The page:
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Income at Risk - The Truth about Disability Insurance: Part 1

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When it comes to disability insurance, there are lots of rumors and misunderstandings that people have. From how to file a claim to what type of policy is best to the tricks insurance companies use to wrongfully deny claims, it can be difficult to determine the importance of this type of insurance. Furthermore, it can be extremely difficult to navigate the claims process and determine whether you have been wrongfully denied benefits.

A recent article in the Huffington Post: http://www.huffingtonpost.com/erin-havel/disability-insurance_b_2908929.html highlights some of the abuses of insurance companies and the methods they use for denying claims, especially under ERISA. It also touches on some of the common mistakes claimants make when filing that in turn cause their claim to be denied. As an insurance lawyer who deals with wrongful denials every day, I can agree with much of what the article's author says. Unfortunately, insurance companies are always looking to improve their bottom line and wrongful denials do happen. However, there are some common misunderstandings represented in this article that stress the importance of consulting with an experienced insurance lawyer before both purchasing a policy and filing a claim.

The first is that under ERISA, there is generally a 180-day appeal deadline, not 60 days. Although it can and does vary from plan to plan, 180-days is much more common. Regardless, you should check your policy carefully and know this information before the need to ever file a claim occurs.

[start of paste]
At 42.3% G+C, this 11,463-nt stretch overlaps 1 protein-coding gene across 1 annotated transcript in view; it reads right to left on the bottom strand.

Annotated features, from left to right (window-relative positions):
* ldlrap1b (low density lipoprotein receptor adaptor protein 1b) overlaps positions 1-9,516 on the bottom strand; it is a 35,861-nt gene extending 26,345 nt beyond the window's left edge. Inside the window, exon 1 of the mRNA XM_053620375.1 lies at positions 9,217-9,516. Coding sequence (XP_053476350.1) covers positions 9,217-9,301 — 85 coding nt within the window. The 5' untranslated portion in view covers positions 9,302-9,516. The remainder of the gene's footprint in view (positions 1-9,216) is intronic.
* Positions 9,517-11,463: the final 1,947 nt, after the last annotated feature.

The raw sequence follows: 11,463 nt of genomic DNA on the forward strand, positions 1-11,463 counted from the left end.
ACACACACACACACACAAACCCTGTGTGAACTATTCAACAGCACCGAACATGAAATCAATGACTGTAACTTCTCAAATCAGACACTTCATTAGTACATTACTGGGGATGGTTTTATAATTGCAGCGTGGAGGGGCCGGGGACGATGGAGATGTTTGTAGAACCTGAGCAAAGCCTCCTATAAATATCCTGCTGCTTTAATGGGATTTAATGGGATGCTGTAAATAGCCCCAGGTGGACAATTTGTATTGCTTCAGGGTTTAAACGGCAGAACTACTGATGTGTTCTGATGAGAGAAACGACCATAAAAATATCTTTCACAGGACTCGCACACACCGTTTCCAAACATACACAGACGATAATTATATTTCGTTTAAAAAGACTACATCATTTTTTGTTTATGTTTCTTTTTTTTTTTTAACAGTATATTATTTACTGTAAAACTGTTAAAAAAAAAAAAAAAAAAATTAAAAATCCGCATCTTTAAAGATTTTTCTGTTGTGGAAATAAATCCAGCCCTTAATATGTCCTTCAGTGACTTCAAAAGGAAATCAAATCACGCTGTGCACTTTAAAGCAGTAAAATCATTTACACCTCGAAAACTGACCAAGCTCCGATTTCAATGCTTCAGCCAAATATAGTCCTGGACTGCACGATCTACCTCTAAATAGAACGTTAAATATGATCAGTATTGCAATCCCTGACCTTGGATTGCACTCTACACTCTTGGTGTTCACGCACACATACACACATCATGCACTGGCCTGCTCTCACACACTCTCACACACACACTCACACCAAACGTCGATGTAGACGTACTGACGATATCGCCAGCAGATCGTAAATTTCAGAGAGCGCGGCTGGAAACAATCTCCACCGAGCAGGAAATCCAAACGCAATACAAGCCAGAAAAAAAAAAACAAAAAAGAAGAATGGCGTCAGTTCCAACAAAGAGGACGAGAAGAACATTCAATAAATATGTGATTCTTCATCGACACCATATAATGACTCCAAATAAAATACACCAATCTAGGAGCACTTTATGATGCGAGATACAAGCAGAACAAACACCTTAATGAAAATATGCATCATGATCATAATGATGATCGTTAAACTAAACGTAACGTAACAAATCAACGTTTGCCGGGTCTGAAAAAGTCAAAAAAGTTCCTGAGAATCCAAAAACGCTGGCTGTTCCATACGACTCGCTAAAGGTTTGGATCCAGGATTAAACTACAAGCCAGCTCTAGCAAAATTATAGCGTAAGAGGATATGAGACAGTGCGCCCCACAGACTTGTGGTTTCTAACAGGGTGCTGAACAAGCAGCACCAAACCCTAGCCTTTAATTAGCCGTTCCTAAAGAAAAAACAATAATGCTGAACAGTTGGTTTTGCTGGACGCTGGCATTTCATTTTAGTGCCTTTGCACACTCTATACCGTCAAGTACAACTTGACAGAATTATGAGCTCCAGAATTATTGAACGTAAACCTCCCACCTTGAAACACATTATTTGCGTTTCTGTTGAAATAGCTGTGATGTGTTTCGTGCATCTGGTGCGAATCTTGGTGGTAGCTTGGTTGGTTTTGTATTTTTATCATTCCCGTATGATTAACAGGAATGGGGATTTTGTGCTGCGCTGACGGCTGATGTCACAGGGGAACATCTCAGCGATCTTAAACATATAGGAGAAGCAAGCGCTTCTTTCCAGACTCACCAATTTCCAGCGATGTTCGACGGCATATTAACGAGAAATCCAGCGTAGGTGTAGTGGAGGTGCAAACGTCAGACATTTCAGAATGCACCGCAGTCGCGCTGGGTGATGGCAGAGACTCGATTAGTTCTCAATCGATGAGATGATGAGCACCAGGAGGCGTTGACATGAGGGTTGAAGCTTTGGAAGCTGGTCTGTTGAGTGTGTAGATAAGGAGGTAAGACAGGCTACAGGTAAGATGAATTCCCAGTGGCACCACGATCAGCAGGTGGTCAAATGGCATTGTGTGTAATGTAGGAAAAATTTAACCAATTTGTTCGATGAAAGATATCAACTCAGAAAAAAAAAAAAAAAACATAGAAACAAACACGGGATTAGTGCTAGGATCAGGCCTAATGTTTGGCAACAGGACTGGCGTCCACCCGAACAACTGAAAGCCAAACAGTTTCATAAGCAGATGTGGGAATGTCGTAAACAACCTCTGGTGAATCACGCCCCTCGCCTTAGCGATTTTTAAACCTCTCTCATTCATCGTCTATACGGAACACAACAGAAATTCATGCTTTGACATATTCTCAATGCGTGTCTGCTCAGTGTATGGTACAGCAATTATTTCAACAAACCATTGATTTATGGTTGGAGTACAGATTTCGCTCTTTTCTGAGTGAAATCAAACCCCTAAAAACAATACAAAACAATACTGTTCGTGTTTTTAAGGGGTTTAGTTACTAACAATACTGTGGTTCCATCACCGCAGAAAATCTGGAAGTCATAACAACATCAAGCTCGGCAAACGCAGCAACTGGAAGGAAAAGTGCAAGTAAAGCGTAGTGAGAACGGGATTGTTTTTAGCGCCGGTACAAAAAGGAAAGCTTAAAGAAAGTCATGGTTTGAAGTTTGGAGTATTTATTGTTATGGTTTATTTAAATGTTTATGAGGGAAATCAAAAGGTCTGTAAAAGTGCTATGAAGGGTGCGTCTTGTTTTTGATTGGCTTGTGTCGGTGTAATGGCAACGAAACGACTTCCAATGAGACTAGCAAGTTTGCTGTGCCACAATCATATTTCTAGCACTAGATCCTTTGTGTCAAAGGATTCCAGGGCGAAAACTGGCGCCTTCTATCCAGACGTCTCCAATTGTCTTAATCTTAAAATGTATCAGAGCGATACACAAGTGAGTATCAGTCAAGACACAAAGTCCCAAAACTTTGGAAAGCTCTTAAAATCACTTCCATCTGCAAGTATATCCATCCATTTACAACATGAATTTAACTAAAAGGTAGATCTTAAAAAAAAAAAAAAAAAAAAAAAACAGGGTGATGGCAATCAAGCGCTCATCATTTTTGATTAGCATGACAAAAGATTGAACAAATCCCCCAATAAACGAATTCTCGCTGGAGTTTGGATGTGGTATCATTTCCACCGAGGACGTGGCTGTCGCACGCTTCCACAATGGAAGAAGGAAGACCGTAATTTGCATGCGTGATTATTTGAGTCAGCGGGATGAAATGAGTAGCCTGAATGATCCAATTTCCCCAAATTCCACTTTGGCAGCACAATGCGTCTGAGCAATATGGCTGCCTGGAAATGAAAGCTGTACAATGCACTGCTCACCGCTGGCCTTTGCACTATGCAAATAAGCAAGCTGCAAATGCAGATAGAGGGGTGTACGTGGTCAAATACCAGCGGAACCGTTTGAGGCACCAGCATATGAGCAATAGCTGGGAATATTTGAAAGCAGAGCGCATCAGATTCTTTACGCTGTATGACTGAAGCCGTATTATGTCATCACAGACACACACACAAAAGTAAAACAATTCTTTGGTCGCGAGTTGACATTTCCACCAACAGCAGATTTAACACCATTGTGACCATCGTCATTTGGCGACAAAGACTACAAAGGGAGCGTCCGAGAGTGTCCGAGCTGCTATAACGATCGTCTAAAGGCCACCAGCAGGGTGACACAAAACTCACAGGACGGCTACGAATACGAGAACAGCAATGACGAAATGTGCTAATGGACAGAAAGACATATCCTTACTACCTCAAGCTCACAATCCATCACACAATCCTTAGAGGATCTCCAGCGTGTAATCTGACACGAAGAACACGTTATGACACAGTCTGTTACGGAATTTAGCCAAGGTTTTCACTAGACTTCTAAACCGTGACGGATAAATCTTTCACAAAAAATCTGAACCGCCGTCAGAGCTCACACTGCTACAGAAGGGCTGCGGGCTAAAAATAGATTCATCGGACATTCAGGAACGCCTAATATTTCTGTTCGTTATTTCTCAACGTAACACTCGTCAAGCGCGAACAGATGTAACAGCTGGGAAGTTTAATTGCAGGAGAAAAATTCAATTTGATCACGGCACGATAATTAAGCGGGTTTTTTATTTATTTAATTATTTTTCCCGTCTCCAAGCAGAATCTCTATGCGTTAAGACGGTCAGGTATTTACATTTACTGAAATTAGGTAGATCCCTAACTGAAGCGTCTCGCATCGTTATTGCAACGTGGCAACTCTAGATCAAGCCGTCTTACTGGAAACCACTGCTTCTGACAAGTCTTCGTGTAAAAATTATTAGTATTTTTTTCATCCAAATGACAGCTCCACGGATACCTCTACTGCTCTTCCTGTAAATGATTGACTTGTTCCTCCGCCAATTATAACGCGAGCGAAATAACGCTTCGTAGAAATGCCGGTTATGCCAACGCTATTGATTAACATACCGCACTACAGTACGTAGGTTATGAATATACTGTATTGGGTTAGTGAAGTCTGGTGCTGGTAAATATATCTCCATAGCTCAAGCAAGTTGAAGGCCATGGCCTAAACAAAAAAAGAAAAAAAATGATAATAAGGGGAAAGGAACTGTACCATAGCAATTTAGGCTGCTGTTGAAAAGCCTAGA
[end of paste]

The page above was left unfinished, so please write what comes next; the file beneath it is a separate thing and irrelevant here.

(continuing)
The second is that not all disability policies are governed by ERISA. This fosters an unfair environment because the government has exempted itself and its employees from these rules, rules that are strict and lead to more claims denials. So two disabled people, facing the exact same challenges and restrictions, and having the exact same policy could end up with two different outcomes depending on whether they work for the government or a private employer.

While the article gives great examples of how disability insurance could be a burden and might not be worth the money you pay, I still want to stress the importance of purchasing a disability policy. The 2012 Long-Term Disability Claims Review, sponsored by the Council for Disability Awareness, recently found that the number of long-term disability claims has continued to rise for the fourth year in a row. However, the number of wage earners protected by disability insurance continues to decline. Sadly, the group who depends on their income the most - those just starting their careers - are the least likely to invest in this type of insurance.

The truth is that young people don't feel the need to purchase this type of insurance. They feel as if they are invincible and they're not. Accidents happen and a 25-year-old, only a few years into their career with a small savings is going to rely more heavily on disability income should they become disabled than a 55-year-old who has spent years building their savings and other forms of incomes, such as stocks and bonds.

My biggest point is that disability insurance should not be something that is feared or overlooked. Sometimes those who are not familiar with insurance law hear horror stories and get mixed up by all of the "facts" floating around out there. Insurance law is tricky and sometimes insurance companies are guilty of wrongful denial. That's why insurance lawyers are here to help and unravel the complicated language that trips the average Joe up. Don't be afraid to reach out if you need help or have questions.

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